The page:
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6 April, 2021updated 12 Oct 2021 05:05

100 days since Brexit: The UK’s self-inflicted wound

After several years of increasing FDI, Brexit has caused inbound investment to dip in the UK. Will the country's advanced Covid-19 vaccine roll-out give it an advantage that will bring back the investors?

By Glenn Barklie

London-UK-FDI

Although FDI into London has stuttered since the Brexit vote, its status as one of the leading finance hubs in the world should stand it in good stead to bounce back. (Photo by Daniel Leal-Olivas/AFP via Getty Images)

Since the financial crisis in 2008, global foreign direct investment (FDI) has been volatile. The UK witnessed a decline in inbound investment projects from 2008–09 to 2011–12. From 2011–12, the UK had been on an upward trajectory until 2016–17, growing at a compound average annual growth rate of 8.3% a year. The Brexit referendum result, announced in June 2016, coincided with inward investment peaking. An immediate impact was not felt because companies needed time to prepare for what to do next. A new FDI project typically takes between 18 and 24 months to complete so it was always going to take some time for the impact to be felt. Additionally, the vote to leave came as a surprise to many.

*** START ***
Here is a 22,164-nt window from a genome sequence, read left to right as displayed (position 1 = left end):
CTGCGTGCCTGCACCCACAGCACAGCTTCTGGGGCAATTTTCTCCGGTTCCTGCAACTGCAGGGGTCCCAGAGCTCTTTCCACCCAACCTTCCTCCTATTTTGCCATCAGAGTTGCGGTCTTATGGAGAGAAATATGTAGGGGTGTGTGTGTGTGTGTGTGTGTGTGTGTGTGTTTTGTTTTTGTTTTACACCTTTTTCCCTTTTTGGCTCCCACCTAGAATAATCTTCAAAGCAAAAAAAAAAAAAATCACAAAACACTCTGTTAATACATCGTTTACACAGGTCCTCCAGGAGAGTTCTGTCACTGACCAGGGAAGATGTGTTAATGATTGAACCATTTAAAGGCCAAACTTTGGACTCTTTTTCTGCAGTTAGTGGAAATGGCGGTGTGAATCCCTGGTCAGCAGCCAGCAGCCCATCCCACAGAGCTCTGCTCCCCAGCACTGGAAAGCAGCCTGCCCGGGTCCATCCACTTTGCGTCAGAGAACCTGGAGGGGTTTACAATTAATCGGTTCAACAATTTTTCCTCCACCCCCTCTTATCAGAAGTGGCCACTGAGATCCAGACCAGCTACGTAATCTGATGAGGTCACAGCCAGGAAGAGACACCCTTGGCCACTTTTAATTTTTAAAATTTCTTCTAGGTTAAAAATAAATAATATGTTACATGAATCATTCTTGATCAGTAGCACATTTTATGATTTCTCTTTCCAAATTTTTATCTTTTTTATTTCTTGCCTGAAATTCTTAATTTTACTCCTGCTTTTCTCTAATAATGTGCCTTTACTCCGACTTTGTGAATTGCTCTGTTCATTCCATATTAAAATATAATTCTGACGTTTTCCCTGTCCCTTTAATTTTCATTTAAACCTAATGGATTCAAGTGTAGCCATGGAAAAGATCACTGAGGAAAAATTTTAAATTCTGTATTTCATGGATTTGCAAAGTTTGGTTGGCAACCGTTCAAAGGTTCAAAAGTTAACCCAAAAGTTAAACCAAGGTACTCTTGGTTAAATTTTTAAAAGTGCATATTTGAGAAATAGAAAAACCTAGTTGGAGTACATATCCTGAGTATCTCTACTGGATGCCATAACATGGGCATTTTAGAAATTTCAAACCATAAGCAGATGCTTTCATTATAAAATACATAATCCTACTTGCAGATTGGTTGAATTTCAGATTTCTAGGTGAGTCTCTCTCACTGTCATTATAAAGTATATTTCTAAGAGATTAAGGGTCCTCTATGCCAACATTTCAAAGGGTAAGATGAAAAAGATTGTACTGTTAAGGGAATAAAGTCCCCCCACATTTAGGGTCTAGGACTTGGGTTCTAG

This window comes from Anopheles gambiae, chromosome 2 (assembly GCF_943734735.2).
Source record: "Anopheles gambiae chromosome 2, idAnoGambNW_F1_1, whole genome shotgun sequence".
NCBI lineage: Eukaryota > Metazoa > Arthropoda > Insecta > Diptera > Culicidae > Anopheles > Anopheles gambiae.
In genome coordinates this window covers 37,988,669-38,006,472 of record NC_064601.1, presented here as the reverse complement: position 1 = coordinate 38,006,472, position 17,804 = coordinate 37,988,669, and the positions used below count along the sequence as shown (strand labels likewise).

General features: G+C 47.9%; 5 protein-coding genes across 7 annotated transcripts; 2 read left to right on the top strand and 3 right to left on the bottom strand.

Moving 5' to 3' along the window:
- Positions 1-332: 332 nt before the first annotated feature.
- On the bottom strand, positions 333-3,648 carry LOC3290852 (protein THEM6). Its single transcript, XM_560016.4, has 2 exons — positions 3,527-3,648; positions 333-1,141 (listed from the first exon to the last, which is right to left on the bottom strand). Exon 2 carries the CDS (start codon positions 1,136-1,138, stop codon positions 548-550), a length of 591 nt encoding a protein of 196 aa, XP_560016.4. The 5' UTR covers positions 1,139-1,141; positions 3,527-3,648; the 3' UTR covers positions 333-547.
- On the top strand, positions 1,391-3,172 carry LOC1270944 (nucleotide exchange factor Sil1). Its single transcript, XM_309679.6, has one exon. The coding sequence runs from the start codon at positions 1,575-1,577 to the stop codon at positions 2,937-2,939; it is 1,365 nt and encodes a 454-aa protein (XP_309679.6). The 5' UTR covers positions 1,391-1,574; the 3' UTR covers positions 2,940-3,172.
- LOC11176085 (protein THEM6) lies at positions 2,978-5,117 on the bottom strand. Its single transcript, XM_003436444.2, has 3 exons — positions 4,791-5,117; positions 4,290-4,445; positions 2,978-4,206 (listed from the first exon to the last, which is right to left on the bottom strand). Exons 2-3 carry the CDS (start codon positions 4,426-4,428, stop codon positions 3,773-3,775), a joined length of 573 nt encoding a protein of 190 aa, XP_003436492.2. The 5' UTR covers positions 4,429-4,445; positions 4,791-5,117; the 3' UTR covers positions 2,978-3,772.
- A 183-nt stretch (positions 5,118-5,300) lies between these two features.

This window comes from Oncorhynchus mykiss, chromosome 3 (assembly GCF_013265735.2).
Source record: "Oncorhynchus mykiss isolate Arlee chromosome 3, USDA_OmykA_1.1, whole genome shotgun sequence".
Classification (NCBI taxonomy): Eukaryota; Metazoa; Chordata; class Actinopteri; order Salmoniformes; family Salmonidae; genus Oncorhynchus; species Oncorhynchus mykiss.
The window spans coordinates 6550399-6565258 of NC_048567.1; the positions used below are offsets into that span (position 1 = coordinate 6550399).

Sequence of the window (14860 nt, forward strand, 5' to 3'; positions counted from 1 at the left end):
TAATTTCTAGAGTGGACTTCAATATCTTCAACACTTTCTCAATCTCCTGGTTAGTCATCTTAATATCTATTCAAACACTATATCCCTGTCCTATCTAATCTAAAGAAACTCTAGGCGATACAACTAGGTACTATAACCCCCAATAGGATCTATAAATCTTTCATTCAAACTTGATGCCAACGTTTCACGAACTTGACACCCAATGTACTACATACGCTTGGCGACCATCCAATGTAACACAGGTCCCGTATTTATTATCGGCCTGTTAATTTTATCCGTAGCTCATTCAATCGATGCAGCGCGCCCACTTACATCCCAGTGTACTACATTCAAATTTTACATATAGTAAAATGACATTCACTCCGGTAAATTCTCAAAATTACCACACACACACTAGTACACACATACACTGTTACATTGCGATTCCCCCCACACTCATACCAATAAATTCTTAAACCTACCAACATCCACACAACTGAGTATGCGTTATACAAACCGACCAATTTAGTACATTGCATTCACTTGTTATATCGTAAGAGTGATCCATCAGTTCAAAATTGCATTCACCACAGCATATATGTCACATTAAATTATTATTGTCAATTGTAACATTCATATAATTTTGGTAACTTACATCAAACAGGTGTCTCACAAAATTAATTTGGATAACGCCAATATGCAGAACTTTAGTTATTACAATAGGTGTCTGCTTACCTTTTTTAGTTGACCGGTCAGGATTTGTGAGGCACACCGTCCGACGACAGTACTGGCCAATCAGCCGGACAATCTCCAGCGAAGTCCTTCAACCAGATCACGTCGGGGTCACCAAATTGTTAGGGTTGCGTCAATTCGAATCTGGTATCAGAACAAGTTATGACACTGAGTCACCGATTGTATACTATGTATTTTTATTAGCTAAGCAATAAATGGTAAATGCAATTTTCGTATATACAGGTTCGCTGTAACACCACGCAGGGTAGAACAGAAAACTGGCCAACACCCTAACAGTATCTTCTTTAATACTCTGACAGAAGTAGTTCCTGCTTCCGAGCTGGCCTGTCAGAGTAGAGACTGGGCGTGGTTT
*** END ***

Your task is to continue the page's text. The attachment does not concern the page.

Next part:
In 2017–18, the number of FDI projects coming into the UK fell by 9.3%, and in 2018–19 it fell again by a further 16.3%. However, in 2019–20 there was a small rebound (up 3.8%). This could be attributed to companies wanting to retain some form of presence in the UK after Brexit, which was officially announced at the end of 2020.

Expansions: the most impacted type of FDI

Although project numbers of all three FDI types – new investment, expansions and mergers and acquisitions (M&A) – have fallen in the UK since the Brexit vote, the largest impact has been seen in expansions. Since 2016–17, the number of foreign companies expanding their UK operations has declined significantly. In 2019–20, only 504 expansion projects were recorded, compared with 822 in 2016–17, a 38.6% decline. Companies were understandably cautious regarding expanding in a market that had so many unanswered questions at the time and looked to explore other markets. European companies showed a particular reluctance to expand in the UK given that the terms of the exit agreement were unknown until December 2020.

Although new investments dipped in both 2017–18 and 2018–19, they did grow by 10.2% in 2019–20. This is potentially due to foreign companies wanting a domestic presence in the UK post-Brexit.